fibre-based DWDM solutions are the primary transport technology used to implement DCI transport networks. Many of these networks are built today using point-to-point DWDM

connections between the data centres, especially for long-haul interconnections. In the case of metro DCI where there are more interconnected data centres that support connections to content, internet peering and also connect to end-user networks, ROADM deployments have gained traction. In the future, bandwidth requirements will

continue to grow and more focus will be placed on building greater resiliency into cloud services and DCI transport networks. Tis resiliency, both in terms of the data centre service functions and the DCI network, is not only to protect against the failure of individual fibre connections, but also against other potential catastrophic, natural or man-made events that may have a more far reaching impact to the ability to maintain service. To improve the service experience, especially for

services that require high bandwidth, the distribution of data centres closer to the end user is under evaluation to improve factors like latency, but also to reduce the overall transport bandwidth that is required in the aggregation part of network. Tis would have far reaching effects on the DCI network and would put a strain on building point-to-point DWDM networks that will not have the flexibility, manageability, low power consumption, and required cost profile as the number of meshed data centres increases.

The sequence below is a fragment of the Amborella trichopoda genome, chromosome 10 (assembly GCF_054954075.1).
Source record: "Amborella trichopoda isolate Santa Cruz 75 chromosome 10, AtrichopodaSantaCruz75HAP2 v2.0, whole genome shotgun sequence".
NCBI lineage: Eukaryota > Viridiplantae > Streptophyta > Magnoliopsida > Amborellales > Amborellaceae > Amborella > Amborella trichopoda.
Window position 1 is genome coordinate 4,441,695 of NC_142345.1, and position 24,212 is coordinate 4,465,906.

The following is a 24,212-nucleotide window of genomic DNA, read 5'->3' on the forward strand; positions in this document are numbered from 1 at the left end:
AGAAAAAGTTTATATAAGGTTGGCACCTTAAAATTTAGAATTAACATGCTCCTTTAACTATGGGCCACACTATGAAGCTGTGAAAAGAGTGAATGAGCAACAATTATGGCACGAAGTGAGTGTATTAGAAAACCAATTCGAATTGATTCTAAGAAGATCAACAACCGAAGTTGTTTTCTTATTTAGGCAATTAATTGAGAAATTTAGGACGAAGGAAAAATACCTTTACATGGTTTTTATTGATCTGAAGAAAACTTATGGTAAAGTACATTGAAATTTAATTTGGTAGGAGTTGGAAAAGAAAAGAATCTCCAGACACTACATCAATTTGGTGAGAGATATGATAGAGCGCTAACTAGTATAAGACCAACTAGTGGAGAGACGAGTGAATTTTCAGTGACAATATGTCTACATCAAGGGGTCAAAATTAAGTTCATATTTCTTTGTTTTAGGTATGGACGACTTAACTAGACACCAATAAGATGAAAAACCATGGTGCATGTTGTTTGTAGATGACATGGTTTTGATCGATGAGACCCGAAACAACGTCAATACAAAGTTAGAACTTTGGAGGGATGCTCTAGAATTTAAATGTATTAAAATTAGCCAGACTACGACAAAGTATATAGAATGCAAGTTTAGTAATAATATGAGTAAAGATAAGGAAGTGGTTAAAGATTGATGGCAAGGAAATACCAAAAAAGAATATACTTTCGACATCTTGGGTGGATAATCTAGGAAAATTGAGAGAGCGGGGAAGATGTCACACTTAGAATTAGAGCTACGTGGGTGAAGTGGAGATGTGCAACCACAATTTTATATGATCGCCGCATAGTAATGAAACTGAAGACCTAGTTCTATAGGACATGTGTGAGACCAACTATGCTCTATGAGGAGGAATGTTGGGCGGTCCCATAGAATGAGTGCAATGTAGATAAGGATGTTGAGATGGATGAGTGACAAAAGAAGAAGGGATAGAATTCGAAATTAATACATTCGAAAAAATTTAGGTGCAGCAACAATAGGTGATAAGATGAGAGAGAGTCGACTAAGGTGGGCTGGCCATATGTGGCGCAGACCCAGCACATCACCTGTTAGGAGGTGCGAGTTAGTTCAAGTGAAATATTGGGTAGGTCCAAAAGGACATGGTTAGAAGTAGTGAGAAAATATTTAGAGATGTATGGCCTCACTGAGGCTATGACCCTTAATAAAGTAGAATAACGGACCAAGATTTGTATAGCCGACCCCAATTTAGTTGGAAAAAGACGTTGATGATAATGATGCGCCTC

Connecting end users with EDCI While less high profile than the interconnections between data centres, end user to data centre interconnect (EDCI) is just as important since, without the right connection, users cannot exploit the benefits of cloud services to their fullest extent. One of the key differences in connecting enterprise and consumer end users to the cloud is that in most cloud-based applications there are many more user connections to data centres than connections